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We Got ’em, But Can We Keep ’Em?

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We’d never seen so many newbies getting into boating in one summer as we did during the pandemic of 2020. And while we’re focused on continuing that sales success, there also has to be actions taken to retain those new boaters, lest there be an unpleasant 2021 exodus.

It’s timely that the Recreational Boating and Fishing Foundation and the global market-research firm IPSOS teamed up to complete a national research study revealing needed insights for retaining and engaging all of those new boaters and anglers.

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The study, “Casting a Wide Net: Identifying New Anglers and Boaters and Determining Tactics for Retention,” projects millions of new and returning boaters and anglers to the sport, and supports the industry in understanding who these new participants are and how best to engage with them. Some notable findings from the study include:

• New anglers and boaters are younger, more urban and more diverse. They are also highly socially connected.

• Three key elements of boating and fishing are the main motivators to these new boaters and fishermen: 1) social connecting with loved ones; 2) the challenge inherent in the activities; and 3) the connection to nature they offer.

• Conversely, the study revealed the four biggest barriers faced by new boaters include 1) balancing other priorities; 2) not having the proper equipment and not knowing about affordable options; 3) not having enough hands-on experience; and 4) not having a boating or fishing companion.

• On a positive note, a whopping 90 percent of new boaters and anglers indicated they would like to continue boating and fishing in the future.

Some actions dealers and local boating organizations can consider taking to retain this new audience include:

• Remind newcomers of the great boating and fishing experiences they had in 2020 using social media, emails, pictures, customer days, hands-on events and so on.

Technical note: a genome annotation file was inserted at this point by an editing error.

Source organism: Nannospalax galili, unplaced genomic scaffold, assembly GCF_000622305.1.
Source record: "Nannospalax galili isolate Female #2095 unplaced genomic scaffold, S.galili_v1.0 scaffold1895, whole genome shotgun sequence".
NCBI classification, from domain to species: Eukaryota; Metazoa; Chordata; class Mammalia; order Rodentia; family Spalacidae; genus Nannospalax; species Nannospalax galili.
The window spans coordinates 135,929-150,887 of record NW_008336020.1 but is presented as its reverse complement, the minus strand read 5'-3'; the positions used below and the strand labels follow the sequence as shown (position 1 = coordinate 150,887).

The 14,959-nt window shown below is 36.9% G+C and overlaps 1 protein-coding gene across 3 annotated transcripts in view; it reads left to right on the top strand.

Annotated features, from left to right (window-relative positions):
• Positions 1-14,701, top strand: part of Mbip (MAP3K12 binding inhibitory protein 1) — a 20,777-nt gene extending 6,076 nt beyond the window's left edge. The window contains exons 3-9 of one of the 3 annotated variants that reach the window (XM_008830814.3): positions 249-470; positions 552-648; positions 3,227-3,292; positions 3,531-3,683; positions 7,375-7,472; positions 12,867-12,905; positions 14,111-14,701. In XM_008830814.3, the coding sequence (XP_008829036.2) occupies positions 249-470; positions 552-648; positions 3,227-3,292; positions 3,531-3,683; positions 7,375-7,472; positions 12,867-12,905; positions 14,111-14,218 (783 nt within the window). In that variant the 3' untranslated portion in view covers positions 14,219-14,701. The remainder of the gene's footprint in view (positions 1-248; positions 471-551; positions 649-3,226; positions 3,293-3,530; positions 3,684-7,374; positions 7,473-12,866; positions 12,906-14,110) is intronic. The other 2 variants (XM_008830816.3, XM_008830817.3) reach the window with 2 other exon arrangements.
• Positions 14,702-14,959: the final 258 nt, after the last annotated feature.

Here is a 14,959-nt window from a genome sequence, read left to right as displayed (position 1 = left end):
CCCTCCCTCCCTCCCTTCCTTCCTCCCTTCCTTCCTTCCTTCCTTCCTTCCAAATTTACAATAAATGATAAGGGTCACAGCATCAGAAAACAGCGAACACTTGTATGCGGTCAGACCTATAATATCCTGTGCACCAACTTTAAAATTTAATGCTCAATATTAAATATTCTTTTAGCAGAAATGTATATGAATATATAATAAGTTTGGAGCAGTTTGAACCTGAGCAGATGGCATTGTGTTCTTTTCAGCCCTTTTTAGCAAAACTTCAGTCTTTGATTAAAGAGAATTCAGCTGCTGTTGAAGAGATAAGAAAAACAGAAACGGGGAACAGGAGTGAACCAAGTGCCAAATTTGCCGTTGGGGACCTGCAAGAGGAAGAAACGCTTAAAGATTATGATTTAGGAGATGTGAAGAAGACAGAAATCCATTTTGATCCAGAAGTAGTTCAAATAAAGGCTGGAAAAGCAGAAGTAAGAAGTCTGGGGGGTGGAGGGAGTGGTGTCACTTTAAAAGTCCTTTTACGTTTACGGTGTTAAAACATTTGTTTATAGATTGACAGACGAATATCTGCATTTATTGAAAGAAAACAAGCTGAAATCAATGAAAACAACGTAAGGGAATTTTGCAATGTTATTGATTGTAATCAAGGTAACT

• Highlight convenient, easy water access and places that offer new family boating adventures for 2021.

• Provide beginner educational resources, perhaps in partnership with an organization like America’s Boating Club (formerly the U.S. Power Squadrons) or your local Coast Guard Auxiliary unit. Sponsor hands-on practice days at the dealership, etc.

• Make it a point to emphasize the social aspects of owning the boat and enjoying fishing, water sports, beaching and similar activities with family and friends.

• Recommend cost-effective equipment for such activities as tubing or fishing, as well as on-the-water restaurants or hot spots where they can tie up and have fun.

“Throughout 2020, fishing and boating provided Americans with much-needed encouragement,” says RBFF president and CEO Frank Peterson. “As we look ahead to 2021 and beyond, engaging with these newcomers will be an integral part of the industry's continued success. And with that in mind, this new study provides data-backed insights to help boating and fishing organizations retain these non-traditional new audiences.”

RBFF is a national non-profit, and while programs such as Discover Boating are undergoing major changes, RBFF continues to nationally promote and grow boating and fishing, and has steadily done so for more than 20 years. Through its brands “Take Me Fishing” and “Vamos A Pescar,” RBFF has led the way in increasing participation in our sport.

Click here to download the complete research report, along with accompanying infographics that provide other key takeaways for boating and fishing.

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